Emily Dickinson

Emily Dickinson

Emily Dickinson is one of best-loved American poets of all time. She is remembered for her hundreds of short poems, mostly written in ballad verse. Her poems touch on topics like love, fame, nature, and most commonly, death. She was a recluse throughout her life and it was only after her death that her poetry became widely known. Read more about Emily Dickinson.

Some of Dickinson’s most famous poems include Because I could not stop for DeathHope is the thing with Feathers, Wild Nights! – Wild Nights!, I felt a Funeral, in my Brain, and I heard a Fly buzz – when I died.

A Bird, came down the Walk

‘A Bird, came down the Walk’ by Emily Dickinson is a beautiful nature poem. It focuses on the actions of a bird going about its everyday life.

A Coffin is a Small Domain

‘A Coffin—is a small Domain’ by Emily Dickinson explores death. It is characteristic of much of the poet’s work in that it clearly addresses this topic and everything that goes along with it.

A Day (I’ll Tell You How The Sun Rose)

‘A Day’ by Emily Dickinson is a lyrical poem describing sunrise and sunset. In a metaphysical sense, it also portrays the beauty of life and the uncertainty of death.

A Day by Emily Dickinson Visual Representation

A drop fell on the apple tree

‘A drop fell on the apple tree’ by Emily Dickinson is filled with joy. It describes, with Dickinson’s classic skill, images of the summer season and how a storm can influence it.

A Light Exists in Spring

‘A light exists in spring’ is about the light in spring that illuminates its surroundings. Though this poem is about nature, it has a deep religious connotation that science cannot explain.

A little Dog that wags his tail

In ‘A little Dog that wags his tail’ Emily Dickinson explores themes of human nature, the purpose of life, and freedom. She compares animals, cats and dogs, to adults and children.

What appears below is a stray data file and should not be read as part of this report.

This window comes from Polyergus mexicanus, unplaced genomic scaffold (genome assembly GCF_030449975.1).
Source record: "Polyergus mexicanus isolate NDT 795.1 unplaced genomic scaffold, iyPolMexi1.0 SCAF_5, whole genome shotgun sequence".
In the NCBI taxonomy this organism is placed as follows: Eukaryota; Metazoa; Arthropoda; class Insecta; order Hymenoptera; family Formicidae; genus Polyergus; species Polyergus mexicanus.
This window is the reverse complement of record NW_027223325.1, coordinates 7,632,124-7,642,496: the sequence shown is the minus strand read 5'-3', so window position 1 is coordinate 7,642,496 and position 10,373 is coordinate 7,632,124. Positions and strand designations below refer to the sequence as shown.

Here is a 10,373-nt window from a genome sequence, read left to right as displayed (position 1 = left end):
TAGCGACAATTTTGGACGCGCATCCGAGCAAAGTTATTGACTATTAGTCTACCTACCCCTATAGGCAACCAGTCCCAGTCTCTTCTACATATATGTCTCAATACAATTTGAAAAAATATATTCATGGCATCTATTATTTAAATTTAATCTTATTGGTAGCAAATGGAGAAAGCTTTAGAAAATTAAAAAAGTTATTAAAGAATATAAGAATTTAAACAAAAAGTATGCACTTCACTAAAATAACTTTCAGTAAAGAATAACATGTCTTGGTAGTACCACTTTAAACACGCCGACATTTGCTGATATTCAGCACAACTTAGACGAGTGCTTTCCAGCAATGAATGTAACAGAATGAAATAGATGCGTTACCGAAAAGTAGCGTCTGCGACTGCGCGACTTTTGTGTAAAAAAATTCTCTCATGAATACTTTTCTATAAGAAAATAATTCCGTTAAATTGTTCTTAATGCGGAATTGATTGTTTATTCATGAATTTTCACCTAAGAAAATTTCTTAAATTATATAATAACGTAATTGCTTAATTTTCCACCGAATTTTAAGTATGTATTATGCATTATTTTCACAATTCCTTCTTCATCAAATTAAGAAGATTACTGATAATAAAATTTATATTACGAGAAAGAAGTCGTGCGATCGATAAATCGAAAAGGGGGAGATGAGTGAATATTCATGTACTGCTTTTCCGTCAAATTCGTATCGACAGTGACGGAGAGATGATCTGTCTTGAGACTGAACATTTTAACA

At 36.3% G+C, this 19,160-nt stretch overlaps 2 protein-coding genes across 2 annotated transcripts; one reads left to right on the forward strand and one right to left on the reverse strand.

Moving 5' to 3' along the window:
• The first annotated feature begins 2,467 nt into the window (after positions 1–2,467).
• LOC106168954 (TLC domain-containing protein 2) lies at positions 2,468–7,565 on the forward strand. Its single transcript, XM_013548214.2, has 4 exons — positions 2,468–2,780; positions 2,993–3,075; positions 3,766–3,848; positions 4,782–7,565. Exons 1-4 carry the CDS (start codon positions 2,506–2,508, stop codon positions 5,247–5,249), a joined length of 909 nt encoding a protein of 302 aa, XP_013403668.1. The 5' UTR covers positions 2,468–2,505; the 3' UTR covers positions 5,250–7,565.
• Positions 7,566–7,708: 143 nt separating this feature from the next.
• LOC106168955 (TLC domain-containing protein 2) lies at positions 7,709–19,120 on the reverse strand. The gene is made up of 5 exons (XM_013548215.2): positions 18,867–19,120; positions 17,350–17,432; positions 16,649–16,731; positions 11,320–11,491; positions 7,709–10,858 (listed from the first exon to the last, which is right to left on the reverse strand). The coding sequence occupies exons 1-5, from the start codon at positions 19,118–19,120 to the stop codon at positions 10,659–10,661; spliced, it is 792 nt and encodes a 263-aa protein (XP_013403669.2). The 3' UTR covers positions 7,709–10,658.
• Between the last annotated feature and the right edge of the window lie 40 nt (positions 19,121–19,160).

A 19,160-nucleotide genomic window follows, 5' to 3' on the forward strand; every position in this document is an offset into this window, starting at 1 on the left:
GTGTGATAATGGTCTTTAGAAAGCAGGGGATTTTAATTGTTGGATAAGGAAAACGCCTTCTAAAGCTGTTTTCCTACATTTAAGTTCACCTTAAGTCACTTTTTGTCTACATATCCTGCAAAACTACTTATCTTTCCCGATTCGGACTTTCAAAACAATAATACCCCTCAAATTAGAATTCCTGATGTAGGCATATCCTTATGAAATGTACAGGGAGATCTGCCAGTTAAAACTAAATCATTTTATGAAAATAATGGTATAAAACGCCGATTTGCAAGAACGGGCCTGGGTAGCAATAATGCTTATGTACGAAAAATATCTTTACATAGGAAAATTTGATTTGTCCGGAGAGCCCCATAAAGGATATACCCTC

A Narrow Fellow in the Grass

‘A Narrow Fellow in the Grass’ by Emily Dickinson is a thoughtful nature poem. Dickinson uses a male speaker to describe a boyhood encounter with a snake.

A Route of Evanescence

‘A Route of Evanescence’ by Emily Dickinson describes its subject through a series of metaphors, allusions, and images. But, never actually states that the subject is a hummingbird.

After great pain, a formal feeling comes

‘After great pain, a formal feeling comes’ by Emily Dickinson speaks thoughtfully and emotionally on sorrow. The speaker delves into what it’s like soon after experiencing a loss.

Ah, Moon–and Star!

‘Ah, Moon–and Star!’ by Emily Dickinson is an unforgettable love poem. The poet skillfully uses the universe to depict what it’s like for two lovers to be separated.

An awful Tempest mashed the air

‘An awful Tempest mashed the air’ by Emily Dickinson personifies a storm. The speaker follows it from its beginning to end and depicts how nature is influenced.

Apparently with no surprise

In ‘Apparently with no surprise,’ Emily Dickinson explores themes of life, death, time, and God. The poet takes the reader to a moving snapshot of life and death.